Ontogeny of Lipid Bodies in Developing Soybean Seeds
- Clifford A. Adams,
- Shong Wan Norby and
- Robert W. Rinne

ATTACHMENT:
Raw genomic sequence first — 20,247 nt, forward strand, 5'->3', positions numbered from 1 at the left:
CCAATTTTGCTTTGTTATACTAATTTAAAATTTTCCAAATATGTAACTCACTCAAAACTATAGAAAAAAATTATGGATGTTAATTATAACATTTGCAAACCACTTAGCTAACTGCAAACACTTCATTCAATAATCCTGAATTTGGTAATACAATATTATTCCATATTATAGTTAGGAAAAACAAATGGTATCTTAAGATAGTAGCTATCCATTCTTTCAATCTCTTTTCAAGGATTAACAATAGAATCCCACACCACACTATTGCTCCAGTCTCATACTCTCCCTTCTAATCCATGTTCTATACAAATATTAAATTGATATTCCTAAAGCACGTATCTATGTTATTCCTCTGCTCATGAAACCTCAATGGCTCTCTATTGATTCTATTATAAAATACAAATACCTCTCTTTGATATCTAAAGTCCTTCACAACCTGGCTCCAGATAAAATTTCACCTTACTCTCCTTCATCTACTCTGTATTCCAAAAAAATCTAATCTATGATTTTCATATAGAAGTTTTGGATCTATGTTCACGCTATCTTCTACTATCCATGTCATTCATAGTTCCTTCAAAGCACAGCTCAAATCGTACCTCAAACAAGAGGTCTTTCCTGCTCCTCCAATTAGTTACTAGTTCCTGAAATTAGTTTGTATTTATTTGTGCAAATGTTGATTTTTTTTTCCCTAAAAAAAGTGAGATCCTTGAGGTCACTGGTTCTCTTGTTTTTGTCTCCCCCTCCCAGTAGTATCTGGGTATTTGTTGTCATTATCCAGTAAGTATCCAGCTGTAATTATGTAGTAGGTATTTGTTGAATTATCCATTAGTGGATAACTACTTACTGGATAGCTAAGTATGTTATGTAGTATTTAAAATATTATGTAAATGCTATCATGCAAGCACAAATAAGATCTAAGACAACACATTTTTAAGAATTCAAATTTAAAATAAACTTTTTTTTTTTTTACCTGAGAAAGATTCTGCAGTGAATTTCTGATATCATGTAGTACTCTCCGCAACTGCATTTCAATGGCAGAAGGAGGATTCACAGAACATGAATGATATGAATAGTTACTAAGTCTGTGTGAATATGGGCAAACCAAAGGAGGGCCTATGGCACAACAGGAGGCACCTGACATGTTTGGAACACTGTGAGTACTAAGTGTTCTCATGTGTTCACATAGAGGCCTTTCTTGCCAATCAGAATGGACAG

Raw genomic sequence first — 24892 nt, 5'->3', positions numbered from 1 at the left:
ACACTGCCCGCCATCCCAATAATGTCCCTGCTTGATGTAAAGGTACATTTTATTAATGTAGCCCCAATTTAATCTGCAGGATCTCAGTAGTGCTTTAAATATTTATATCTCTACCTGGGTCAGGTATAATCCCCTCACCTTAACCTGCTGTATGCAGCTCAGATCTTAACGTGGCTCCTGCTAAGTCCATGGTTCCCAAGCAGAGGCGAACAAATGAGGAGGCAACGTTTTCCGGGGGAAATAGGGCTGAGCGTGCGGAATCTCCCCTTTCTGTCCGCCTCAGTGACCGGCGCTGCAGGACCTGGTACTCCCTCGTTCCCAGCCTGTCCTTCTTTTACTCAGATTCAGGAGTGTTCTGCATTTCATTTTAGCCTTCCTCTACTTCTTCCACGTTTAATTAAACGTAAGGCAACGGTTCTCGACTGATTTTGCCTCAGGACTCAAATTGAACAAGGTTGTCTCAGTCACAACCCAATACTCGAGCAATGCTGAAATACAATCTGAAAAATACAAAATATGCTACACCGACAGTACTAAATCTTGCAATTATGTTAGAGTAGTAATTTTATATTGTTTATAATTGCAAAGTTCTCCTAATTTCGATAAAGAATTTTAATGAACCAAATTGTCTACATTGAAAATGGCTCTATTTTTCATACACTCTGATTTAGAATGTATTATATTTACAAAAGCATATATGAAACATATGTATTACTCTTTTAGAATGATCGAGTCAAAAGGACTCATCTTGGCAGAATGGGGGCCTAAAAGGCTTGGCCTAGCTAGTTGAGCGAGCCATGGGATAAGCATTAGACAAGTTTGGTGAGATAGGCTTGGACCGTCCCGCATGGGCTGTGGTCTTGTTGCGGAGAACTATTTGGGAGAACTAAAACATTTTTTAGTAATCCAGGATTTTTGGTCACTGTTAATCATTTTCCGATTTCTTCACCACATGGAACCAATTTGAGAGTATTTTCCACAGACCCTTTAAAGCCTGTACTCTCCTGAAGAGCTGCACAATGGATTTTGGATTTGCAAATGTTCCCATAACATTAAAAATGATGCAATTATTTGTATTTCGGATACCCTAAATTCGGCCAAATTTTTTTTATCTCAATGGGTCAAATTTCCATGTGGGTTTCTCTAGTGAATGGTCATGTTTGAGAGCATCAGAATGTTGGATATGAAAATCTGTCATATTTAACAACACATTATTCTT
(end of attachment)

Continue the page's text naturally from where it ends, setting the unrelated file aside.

Cells of developing soybean, cultivar ‘Wells’ (Glycine max (L.) Merr.), cotyledons contained plastids and lipid bodies at the earliest stage investigated, 15 days after flowering. Lipid bodies seemed to arise directly in the cytoplasm and their proximity to plastids maybe coincidental. By 34 days after flowering lipid bodies increased dramatically accompanied by a massive proliferation of rough endoplasmic reticulum. In some instances this rough endoplasmic reticulum was closely associated with lipid bodies but in other cases there was no close association. In maturing seeds, plastids were frequently seen to contain lipid bodies which may indicate a loss of plastid integrity. Mature seeds contained numerous discrete lipid bodies which stained uniformly and had a half-unit membrane border. A possible route for lipid body ontogeny consistent with the ultrastructural observation is that fatty acids are just synthesized in the plastids. Possibly then the fatty acids are transported and assembled into triglyceride molecules by the rough endoplasmic reticulum and released into the cytoplasm. Also the proteinaceous material associated with the lipid body membrane probably originate from the endoplasmic reticulum.Please view the pdf by using the Full Text (PDF) link under 'View' to the left.
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